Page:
Essex University Conducts the World’s Largest Child Trauma Study

sad little girl

The world’s largest brain study of childhood trauma has revealed how it affects development and rewires vital pathways. The study uncovered a disruption in neural networks involved in self-focus and problem-solving. This means under-18s who experienced abuse may struggle with emotions, empathy and understanding their bodies.

Dr Klabunde worked with Dr Anna Hughes, also from the Department of Psychology, and Masters student Rebecca Ireton on the study at Essex University. Dr Klabunde’s cutting-edge research used AI to re-examine hundreds of brain scans and identify patterns. It is hoped the research will help hone new treatments for children who have endured mistreatment.

Dr Klabunde said: “Currently, science-based treatments for childhood trauma primarily focus on addressing the fearful thoughts and avoidance of trauma triggers. This is a very important part of trauma treatment. However, our study has revealed that we are only treating one part of the problem. Even when a child who has experienced trauma is not thinking about their traumatic experiences, their brains are struggling to process their sensations within their bodies. This influences how one thinks and feels about one’s ‘internal world’ and this also influences one’s ability to empathize and form relationships.”

Dr Klabunde hopes this study will be a springboard to find out more about how trauma affects developing minds.

She said: “Our brain findings indicate that childhood trauma treatments appear to be missing an important piece of the puzzle. In addition to preventing avoidance of scary situations and addressing one’s thoughts, trauma therapies in children should also address how trauma impacts one’s body, sense of self, emotional/empathetic processing, and relationships. This is important to do so since untreated symptoms will likely contribute to other health and mental health problems throughout their lifespan.”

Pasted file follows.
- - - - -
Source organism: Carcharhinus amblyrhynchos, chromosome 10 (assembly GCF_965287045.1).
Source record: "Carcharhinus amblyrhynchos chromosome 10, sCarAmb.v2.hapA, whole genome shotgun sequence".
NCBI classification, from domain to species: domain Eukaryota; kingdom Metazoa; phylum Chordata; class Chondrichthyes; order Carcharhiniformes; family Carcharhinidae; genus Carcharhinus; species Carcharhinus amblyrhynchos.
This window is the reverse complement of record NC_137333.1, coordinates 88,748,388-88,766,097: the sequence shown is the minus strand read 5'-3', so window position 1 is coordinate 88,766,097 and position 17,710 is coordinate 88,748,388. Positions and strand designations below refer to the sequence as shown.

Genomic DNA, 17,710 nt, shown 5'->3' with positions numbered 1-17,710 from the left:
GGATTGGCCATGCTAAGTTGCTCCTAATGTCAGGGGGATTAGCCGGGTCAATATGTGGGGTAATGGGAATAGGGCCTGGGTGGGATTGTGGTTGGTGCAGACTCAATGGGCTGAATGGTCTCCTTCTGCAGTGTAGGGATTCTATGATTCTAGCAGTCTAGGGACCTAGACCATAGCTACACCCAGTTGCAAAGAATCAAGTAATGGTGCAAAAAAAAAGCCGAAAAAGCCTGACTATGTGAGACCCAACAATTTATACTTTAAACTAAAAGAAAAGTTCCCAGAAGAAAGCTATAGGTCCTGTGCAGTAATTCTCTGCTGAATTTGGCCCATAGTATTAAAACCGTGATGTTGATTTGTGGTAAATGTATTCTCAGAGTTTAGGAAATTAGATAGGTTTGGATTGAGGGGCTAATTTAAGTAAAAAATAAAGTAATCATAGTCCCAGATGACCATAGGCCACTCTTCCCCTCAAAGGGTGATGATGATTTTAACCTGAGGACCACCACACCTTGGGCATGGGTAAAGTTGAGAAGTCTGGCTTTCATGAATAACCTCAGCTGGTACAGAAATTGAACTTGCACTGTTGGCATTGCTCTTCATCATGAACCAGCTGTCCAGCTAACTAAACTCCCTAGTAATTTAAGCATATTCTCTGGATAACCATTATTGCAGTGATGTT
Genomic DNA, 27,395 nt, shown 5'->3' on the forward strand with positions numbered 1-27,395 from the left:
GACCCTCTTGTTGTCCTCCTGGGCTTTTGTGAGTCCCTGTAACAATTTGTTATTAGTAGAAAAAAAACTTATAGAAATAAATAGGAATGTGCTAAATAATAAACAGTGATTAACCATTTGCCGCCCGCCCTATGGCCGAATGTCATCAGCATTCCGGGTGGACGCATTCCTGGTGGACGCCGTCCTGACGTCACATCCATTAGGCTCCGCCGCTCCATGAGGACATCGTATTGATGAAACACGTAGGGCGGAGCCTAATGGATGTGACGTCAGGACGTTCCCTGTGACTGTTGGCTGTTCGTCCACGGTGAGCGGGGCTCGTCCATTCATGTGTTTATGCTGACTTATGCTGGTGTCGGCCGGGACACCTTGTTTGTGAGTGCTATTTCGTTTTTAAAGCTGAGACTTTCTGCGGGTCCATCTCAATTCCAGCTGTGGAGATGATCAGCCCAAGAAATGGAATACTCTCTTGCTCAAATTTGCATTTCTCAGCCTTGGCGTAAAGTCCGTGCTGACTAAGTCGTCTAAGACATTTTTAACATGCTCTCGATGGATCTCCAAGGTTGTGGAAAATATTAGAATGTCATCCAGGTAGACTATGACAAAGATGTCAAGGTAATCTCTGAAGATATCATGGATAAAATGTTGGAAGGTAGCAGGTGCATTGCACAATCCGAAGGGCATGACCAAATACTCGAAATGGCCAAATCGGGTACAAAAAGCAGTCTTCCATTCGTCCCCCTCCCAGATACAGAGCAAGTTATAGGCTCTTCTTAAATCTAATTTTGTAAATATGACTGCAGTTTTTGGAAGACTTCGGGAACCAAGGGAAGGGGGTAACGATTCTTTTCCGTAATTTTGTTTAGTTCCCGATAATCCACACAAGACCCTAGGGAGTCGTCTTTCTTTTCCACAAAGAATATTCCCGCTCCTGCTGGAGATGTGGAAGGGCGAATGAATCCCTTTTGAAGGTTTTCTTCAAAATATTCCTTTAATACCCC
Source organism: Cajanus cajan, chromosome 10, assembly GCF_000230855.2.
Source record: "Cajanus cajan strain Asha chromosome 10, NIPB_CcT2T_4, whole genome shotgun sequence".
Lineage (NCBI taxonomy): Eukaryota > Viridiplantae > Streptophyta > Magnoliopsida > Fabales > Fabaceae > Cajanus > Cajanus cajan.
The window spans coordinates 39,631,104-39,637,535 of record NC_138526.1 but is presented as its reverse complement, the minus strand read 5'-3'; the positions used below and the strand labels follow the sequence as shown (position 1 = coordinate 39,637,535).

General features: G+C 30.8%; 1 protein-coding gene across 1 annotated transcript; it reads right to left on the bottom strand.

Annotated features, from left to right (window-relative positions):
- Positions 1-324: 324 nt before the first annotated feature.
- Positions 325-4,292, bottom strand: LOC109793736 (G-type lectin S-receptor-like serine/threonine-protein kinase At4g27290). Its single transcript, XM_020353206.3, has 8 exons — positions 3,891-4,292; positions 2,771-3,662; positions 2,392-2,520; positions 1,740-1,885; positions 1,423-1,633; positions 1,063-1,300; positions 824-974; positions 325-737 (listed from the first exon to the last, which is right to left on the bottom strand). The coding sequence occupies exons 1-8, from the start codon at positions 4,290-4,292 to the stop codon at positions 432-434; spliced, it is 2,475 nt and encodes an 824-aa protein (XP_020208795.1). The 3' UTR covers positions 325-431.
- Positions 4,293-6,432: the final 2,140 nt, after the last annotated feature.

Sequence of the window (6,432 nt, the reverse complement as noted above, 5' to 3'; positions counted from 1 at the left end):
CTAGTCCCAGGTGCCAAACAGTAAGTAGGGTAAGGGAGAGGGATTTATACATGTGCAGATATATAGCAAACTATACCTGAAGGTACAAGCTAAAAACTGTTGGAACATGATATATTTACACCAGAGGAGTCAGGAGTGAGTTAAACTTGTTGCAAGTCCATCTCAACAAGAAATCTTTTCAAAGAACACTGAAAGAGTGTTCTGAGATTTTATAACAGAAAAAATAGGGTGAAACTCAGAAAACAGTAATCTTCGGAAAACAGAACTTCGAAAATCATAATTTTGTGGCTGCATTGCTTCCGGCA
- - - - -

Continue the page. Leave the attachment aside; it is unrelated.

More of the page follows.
The findings of this study affirm what we have seen to be true in the lives of the students that we work with. Trauma impacts thoughts but it also is reflected in bodily sensations, the ability to process and how relationships are or are not built with family and others. If untreated, the trajectory towards other mental health problems become more serious.

Our schools and treatment centers are overwhelmed with this multiplex of trauma’s impact. Our approaches need to be broadened to include a more holistic view of what trauma does in the brain development of students. In so many cases there is little or no treatment at all. If there is lack of understanding of these factors or a mislabeling of what is really going on for a student, then the approaches to their therapy will not be adequate to have meaningful impact which could lead to a lifetime of mental health problems.

I appreciate the work of Dr. Klabunde and her associates. Hopefully it will set the stage for an expansion of understanding and ensuing treatment pathways that will properly assess both the demands and the therapeutic approaches to address the needs effectively. Clearly, we have a lot to consider as we deal with the impact of childhood trauma and how to bring healing to their lives.

Gerry Vassar


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